History says Erik is correct. Rising interest rates have not strongly correlated with falling housing prices. It may not seem logical but I encourage you to look into it. Possibly because income also tends to rise. We keep hearing of cash buyers who would be less affected by interest rates.

  8. 8
    David B. says:

    RE: sleepless @ – Oil prices are going back up, ending the current episode of “inverse stagflation”, so I’d expect interest rates to start going up in response to increasing inflation in the coming year.

  9. 9

    RE: boater @ – One reason there isn’t a strong correlation is that during periods of inflation, people consider real estate to be “safe” or a hedge against inflation.

  10. 10
    ESS says:

    Will prices continue to go up or down? Who knows for the short term, but real estate prices have increased over time.

    Seattle and the surrounding area is not an expensive market compared to most major west coast cities. Try buying a comparable home in Los Angeles, San Diego, San Francisco or Vancouver BC. for the prices in Seattle and area, and it will be virtually impossible to do so.

    There are a few differences between the 2007 bubble and the current situation. In 2007, rent was half the price as compared to a mortgage for a similarly priced home. That equation has changed in 2015. These days with low interest rates and tax policies, it could be actually less money to own a home or condo than to rent a similar unit.

    Furthermore, there was not the shortage of both properties for sale or rent as there is currently. That is contributing to both the increases of housing prices and rents.

    Are there risks associated with buying and owning a home? Sure there are, and each purchase should be made in conjunction with analyzing and weighing both the risks and the rewards associated with that endeavor. There are no risks in renting, but neither are there any rewards. A typical Seattle renter will have spent over 150,000 dollars in the next decade for a housing unit with nothing but the appreciative thanks of the landlord to show for it.

    Much of life’s activities is a weighing process between risk and reward, renting Vs owning is just another example of that. So it will be interesting to watch how this market unfolds over the next three to five years, as it has been in the past as both a homeowner and rental property owner.

  11. 11
    Shoeguy says:

    By Cap”n @ :

    Would love to see that inflation adjusted graph.

    Compared to wage inflation since the peak….

  12. 12
    Deerhawke says:

    The Seattle central core neighborhoods have seen a tremendous run-up in prices since late 2011 and especially during this past year. The 1120 sf Ballard rambler featured in the Seattle Times article (listed at $559 and sold at $717,000) may be the exception, but the rule is not far behind. Pricing in the attractive close-in neighborhoods within a short commute to job centers is now above mid-2007 levels.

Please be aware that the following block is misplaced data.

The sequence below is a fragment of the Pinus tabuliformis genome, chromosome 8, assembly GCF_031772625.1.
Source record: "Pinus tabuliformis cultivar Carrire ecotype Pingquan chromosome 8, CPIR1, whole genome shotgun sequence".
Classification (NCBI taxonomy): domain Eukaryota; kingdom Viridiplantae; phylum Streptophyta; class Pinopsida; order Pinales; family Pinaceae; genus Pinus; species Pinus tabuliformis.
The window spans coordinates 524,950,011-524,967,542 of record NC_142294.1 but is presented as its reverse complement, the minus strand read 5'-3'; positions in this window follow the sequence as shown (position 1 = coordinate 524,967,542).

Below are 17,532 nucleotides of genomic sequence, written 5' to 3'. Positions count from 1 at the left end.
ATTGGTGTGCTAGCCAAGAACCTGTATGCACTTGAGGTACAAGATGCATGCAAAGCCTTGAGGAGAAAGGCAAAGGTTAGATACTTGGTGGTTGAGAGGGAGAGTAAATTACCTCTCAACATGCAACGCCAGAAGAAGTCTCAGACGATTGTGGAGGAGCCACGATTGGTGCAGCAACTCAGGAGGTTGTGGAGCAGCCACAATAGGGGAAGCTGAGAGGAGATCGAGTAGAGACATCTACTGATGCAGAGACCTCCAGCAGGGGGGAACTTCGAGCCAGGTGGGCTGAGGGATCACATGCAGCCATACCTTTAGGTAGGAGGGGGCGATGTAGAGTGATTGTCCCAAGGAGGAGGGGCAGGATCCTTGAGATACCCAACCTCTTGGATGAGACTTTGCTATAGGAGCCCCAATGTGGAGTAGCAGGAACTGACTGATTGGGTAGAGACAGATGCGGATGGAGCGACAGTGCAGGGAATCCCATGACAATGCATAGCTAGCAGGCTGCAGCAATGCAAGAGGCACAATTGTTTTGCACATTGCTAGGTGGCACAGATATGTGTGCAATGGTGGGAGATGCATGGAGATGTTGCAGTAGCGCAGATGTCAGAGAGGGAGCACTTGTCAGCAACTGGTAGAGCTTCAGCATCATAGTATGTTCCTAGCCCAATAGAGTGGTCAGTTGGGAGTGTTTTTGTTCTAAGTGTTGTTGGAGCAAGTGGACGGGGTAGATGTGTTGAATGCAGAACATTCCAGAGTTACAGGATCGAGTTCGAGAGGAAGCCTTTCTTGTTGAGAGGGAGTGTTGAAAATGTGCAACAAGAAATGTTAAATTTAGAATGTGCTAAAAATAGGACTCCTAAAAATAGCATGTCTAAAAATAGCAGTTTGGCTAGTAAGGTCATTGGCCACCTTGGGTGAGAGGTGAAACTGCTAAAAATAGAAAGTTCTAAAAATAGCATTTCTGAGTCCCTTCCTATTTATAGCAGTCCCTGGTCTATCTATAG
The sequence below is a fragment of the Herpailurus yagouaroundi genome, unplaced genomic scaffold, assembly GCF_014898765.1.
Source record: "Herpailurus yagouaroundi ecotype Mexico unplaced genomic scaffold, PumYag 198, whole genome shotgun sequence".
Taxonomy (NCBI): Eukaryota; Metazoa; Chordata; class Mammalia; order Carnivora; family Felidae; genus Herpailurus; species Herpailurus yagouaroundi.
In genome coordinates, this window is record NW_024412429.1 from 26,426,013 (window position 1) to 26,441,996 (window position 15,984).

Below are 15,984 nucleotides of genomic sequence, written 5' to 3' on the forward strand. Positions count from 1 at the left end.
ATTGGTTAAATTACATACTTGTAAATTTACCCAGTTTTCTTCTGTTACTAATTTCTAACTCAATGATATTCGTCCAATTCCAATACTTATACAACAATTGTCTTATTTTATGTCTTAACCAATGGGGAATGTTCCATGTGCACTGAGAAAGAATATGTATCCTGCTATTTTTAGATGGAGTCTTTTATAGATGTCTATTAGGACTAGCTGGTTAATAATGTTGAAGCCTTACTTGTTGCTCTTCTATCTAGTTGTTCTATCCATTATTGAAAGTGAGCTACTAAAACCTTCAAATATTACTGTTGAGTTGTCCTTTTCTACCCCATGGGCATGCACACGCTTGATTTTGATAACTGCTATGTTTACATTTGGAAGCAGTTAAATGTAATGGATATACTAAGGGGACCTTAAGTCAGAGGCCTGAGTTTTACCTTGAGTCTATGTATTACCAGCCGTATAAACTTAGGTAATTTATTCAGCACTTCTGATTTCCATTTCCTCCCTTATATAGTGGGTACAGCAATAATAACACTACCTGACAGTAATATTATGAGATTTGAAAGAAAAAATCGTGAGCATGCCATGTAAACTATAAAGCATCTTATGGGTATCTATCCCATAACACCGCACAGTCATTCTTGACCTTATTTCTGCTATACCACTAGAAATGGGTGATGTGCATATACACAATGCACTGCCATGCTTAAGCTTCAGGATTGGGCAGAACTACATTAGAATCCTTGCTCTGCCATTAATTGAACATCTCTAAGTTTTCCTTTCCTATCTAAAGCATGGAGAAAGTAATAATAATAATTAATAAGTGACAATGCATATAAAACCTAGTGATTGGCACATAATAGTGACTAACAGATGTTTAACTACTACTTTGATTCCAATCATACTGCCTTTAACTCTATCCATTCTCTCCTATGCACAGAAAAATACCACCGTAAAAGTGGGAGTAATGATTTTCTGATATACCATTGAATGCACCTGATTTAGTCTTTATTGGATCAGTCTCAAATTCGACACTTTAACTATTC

I think that during the next stage (already under way) people will realize that they have more alternatives than they originally thought. We know that if the price of coffee doubles, consumers pay the extra for a while but then engage in substitution and start to drink more tea instead. I think that when people grow discouraged after being outbid on houses in the core neighborhoods, they will start to adjust their expectations. Can’t afford Wallingford or Greenlake? OK, then, what about Greenwood and Loyal Heights? Can’t afford Bryant or Wedgewood? OK then what about Maple Leaf, Pinehurst or Cedar Park? Or better yet, what about getting a way better deal in Edmonds?

    The Seattle Times stats by region are interesting. The big double-digit percentage gains were not just in super-hot Seattle (+15.3%) but in long spurned areas in Southwest King County (+15.2%) and Southeast King County (+13.8%). We are past the tipping point and now the big percentage gains will be in the outlying areas that really got hammered during the recession.

  13. 13
    Shoeguy says:

    By Erik @ :

    RE: sleepless @
    When has home prices gone down with interest rates? I can tell you there is a loose correlation at best between housing prices and interest rates. You used your logic and you were wrong. Try again.

    We are in uncharted waters right now.

    House prices have been rising for the last 30 years because interest rates have steadily declined from 12% to 4%. Incomes have been stagnating, and actually dropping for the last 15 years.

    We have never seen a situation where interest rates rise, house prices rise, and incomes drop in our history. People buy the monthly house payment, not the price of the house, so it is going to be fascinating to watch all three happen at the same time, and then watch the inevitable fallout.

    Redmondjp is correct. There is no way that house prices would be where they are today if interest rates were 7%. It is universally agreed upon that rates have to rise, and incomes are going nowhere fast, so it is reasonable to assume that we’re going to enter into a housing market with today’s incomes and higher interest rates eventually, so someone’s opinion will be vindicated, and the math isn’t on Erik’s side.

  14. 14
    Mike says:

    By redmondjp @ :

    RE: Erik @ – You’ve got a lot to learn, Erik.

    You really think people can afford $1M houses if interest rates go up to 7%?

    Every new house in my neighborhood (just meandered all over Rose Hill tonight on my way home from Costco checking out all of the new construction) is priced in the $900s.

    It’s 2005 all over again.

    Crown Hill/Greenwood /Licton Springs pricing in Redmond. Sounds like a bargain. You can get quite a bit more house out there in the ‘burbs. $900’s can get you into the 3000+ sq ft range out there, not so even in some of the run down neighborhoods North of 85th in Seattle. FWIW, nothing was priced that high in those neighborhoods in 2005.